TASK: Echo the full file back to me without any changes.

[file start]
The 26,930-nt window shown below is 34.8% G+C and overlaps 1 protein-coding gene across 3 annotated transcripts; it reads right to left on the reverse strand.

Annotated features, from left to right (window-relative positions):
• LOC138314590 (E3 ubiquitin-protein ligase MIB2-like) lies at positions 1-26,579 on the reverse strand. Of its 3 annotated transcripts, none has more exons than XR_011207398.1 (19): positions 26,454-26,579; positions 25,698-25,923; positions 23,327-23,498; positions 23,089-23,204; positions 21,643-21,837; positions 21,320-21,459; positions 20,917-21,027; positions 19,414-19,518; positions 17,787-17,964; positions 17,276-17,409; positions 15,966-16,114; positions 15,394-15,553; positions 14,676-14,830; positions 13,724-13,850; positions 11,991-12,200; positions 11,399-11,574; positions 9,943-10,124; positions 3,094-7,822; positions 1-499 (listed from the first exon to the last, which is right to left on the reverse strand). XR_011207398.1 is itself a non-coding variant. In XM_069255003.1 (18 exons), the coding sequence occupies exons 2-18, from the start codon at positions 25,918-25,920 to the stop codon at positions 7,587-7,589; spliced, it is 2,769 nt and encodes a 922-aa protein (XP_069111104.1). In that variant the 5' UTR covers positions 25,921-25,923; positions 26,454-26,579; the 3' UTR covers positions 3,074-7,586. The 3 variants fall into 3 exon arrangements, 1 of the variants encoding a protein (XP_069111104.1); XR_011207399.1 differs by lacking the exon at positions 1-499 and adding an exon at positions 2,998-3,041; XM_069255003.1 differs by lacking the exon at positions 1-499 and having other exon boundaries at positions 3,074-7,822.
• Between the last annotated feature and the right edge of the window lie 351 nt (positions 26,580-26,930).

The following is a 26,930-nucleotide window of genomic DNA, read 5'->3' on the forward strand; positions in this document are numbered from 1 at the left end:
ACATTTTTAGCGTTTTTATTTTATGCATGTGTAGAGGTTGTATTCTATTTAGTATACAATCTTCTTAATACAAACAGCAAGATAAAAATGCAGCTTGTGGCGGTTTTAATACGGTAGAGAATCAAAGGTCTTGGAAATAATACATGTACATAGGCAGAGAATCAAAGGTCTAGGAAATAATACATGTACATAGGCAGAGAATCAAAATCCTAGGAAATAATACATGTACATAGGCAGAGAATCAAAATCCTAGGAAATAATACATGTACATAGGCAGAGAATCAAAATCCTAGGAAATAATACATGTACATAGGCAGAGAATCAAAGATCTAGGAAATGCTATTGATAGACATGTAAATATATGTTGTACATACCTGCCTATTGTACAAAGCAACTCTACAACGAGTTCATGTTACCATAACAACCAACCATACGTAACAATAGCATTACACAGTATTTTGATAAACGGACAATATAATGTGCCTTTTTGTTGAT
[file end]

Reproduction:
The 26,930-nt window shown below is 34.8% G+C and overlaps 1 protein-coding gene across 3 annotated transcripts; it reads right to left on the reverse strand.

Annotated features, from left to right (window-relative positions):
• LOC138314590 (E3 ubiquitin-protein ligase MIB2-like) lies at positions 1-26,579 on the reverse strand. Of its 3 annotated transcripts, none has more exons than XR_011207398.1 (19): positions 26,454-26,579; positions 25,698-25,923; positions 23,327-23,498; positions 23,089-23,204; positions 21,643-21,837; positions 21,320-21,459; positions 20,917-21,027; positions 19,414-19,518; positions 17,787-17,964; positions 17,276-17,409; positions 15,966-16,114; positions 15,394-15,553; positions 14,676-14,830; positions 13,724-13,850; positions 11,991-12,200; positions 11,399-11,574; positions 9,943-10,124; positions 3,094-7,822; positions 1-499 (listed from the first exon to the last, which is right to left on the reverse strand). XR_011207398.1 is itself a non-coding variant. In XM_069255003.1 (18 exons), the coding sequence occupies exons 2-18, from the start codon at positions 25,918-25,920 to the stop codon at positions 7,587-7,589; spliced, it is 2,769 nt and encodes a 922-aa protein (XP_069111104.1). In that variant the 5' UTR covers positions 25,921-25,923; positions 26,454-26,579; the 3' UTR covers positions 3,074-7,586. The 3 variants fall into 3 exon arrangements, 1 of the variants encoding a protein (XP_069111104.1); XR_011207399.1 differs by lacking the exon at positions 1-499 and adding an exon at positions 2,998-3,041; XM_069255003.1 differs by lacking the exon at positions 1-499 and having other exon boundaries at positions 3,074-7,822.
• Between the last annotated feature and the right edge of the window lie 351 nt (positions 26,580-26,930).

The following is a 26,930-nucleotide window of genomic DNA, read 5'->3' on the forward strand; positions in this document are numbered from 1 at the left end:
ACATTTTTAGCGTTTTTATTTTATGCATGTGTAGAGGTTGTATTCTATTTAGTATACAATCTTCTTAATACAAACAGCAAGATAAAAATGCAGCTTGTGGCGGTTTTAATACGGTAGAGAATCAAAGGTCTTGGAAATAATACATGTACATAGGCAGAGAATCAAAGGTCTAGGAAATAATACATGTACATAGGCAGAGAATCAAAATCCTAGGAAATAATACATGTACATAGGCAGAGAATCAAAATCCTAGGAAATAATACATGTACATAGGCAGAGAATCAAAATCCTAGGAAATAATACATGTACATAGGCAGAGAATCAAAGATCTAGGAAATGCTATTGATAGACATGTAAATATATGTTGTACATACCTGCCTATTGTACAAAGCAACTCTACAACGAGTTCATGTTACCATAACAACCAACCATACGTAACAATAGCATTACACAGTATTTTGATAAACGGACAATATAATGTGCCTTTTTGTTGAT